A parlour in 1790
As a room for entertaining this room would have been kept spotless, light and bright to impress guests. Activity in the room was set by strict social guidelines around propriety and decency.
It is early in the evening and the family who live here are entertaining some relatives who also live in London, and a close family friend.
Everyone is full from dinner, which was served at about 5pm, and they have settled down to play cards. If they are peckish later, they may take tea and have some supper.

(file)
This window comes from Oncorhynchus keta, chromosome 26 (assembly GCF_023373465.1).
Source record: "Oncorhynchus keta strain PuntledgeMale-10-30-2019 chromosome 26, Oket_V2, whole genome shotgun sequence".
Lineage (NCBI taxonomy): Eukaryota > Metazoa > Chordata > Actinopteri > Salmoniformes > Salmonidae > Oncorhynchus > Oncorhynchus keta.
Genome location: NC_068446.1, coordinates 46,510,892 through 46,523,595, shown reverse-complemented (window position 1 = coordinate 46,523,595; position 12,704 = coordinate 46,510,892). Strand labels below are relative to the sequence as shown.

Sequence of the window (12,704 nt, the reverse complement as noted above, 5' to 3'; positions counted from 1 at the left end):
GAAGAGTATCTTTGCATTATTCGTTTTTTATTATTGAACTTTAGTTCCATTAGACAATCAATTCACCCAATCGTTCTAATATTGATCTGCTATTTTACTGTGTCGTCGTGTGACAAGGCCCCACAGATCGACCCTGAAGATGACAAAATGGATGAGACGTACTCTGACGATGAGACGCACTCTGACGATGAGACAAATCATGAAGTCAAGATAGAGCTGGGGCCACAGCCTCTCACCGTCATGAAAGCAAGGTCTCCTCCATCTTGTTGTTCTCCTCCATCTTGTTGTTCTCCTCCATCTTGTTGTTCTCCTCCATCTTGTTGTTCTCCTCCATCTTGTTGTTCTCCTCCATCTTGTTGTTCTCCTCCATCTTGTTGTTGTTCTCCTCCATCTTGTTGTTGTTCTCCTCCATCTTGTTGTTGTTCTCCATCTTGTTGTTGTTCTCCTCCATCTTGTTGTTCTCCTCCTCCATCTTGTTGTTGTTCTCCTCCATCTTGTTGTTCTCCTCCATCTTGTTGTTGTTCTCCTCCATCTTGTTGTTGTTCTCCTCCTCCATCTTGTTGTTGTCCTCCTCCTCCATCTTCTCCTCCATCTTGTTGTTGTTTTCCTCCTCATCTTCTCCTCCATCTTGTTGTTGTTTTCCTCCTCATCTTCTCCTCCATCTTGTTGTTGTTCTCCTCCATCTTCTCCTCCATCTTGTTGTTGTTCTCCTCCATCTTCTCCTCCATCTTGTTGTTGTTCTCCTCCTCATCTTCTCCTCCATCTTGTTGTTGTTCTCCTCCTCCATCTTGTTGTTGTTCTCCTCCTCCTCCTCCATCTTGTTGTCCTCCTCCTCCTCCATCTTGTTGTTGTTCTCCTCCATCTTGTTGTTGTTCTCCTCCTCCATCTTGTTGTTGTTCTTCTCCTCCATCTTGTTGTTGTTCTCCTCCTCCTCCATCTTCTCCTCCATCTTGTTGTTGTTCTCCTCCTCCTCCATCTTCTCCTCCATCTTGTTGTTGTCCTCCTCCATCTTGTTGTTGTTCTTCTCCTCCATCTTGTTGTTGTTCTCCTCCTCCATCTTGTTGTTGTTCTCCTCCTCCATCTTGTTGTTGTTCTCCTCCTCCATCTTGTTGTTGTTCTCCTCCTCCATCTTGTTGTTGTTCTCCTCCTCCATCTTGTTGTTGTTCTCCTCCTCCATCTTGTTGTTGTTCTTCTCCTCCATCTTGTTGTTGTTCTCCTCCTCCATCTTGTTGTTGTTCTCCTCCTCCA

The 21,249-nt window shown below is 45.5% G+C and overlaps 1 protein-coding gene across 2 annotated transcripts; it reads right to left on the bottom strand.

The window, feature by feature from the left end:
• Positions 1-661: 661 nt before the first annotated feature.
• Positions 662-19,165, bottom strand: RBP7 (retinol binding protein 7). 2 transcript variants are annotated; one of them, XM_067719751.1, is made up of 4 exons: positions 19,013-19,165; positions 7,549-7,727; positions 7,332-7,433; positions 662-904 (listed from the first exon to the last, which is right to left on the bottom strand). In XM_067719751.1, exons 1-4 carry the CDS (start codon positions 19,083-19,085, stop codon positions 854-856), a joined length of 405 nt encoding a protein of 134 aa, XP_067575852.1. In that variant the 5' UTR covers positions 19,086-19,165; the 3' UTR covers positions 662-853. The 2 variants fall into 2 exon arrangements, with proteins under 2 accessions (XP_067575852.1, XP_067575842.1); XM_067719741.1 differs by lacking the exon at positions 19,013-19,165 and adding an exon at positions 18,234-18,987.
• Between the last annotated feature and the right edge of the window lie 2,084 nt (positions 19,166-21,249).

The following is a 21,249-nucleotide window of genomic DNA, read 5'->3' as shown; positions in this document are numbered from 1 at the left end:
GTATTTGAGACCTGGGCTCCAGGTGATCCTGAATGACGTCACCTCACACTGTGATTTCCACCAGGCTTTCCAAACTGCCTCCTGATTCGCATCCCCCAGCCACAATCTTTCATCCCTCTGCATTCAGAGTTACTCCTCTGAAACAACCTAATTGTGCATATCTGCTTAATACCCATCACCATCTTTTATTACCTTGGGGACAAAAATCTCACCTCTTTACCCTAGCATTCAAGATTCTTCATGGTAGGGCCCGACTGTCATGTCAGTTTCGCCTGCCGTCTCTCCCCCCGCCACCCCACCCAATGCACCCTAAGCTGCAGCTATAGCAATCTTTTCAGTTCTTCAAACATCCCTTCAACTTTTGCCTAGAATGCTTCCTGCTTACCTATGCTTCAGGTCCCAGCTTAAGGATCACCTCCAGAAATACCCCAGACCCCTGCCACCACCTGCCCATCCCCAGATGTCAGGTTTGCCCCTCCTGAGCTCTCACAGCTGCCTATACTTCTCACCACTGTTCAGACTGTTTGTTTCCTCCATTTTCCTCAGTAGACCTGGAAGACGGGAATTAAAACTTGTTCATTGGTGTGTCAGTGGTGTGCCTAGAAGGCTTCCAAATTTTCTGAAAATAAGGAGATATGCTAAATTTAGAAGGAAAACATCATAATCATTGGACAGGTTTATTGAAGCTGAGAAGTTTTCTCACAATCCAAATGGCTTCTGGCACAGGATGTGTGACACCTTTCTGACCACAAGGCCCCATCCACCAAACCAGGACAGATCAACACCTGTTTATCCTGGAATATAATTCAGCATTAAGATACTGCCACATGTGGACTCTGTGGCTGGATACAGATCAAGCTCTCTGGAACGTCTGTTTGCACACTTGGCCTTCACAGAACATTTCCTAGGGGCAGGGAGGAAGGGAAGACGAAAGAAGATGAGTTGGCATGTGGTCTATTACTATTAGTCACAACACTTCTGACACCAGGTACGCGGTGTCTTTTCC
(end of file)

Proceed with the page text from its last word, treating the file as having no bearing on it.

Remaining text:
Earlier in the day the mistress of the house went shopping in Carnaby Market in Soho, London, to buy fruit and vegetables, fish, and poultry for dinner.
She is in charge of the day-to-day management of the household spending and when she returned she logged her spending in her daily accounts book.
Objects to look out for
Tables were lightweight so they could be kept folded away and brought out as needed. The central table was used for playing card games like whist and cribbage, a fashionable choice for hosts planning party games.
Mirrors became more widely available in the 1700s and were useful for reflecting light from candles within a room.
It is very rare to find blue glass from this era. The date of around 1790 is based on the shape, which was produced for around 10 to 15 years.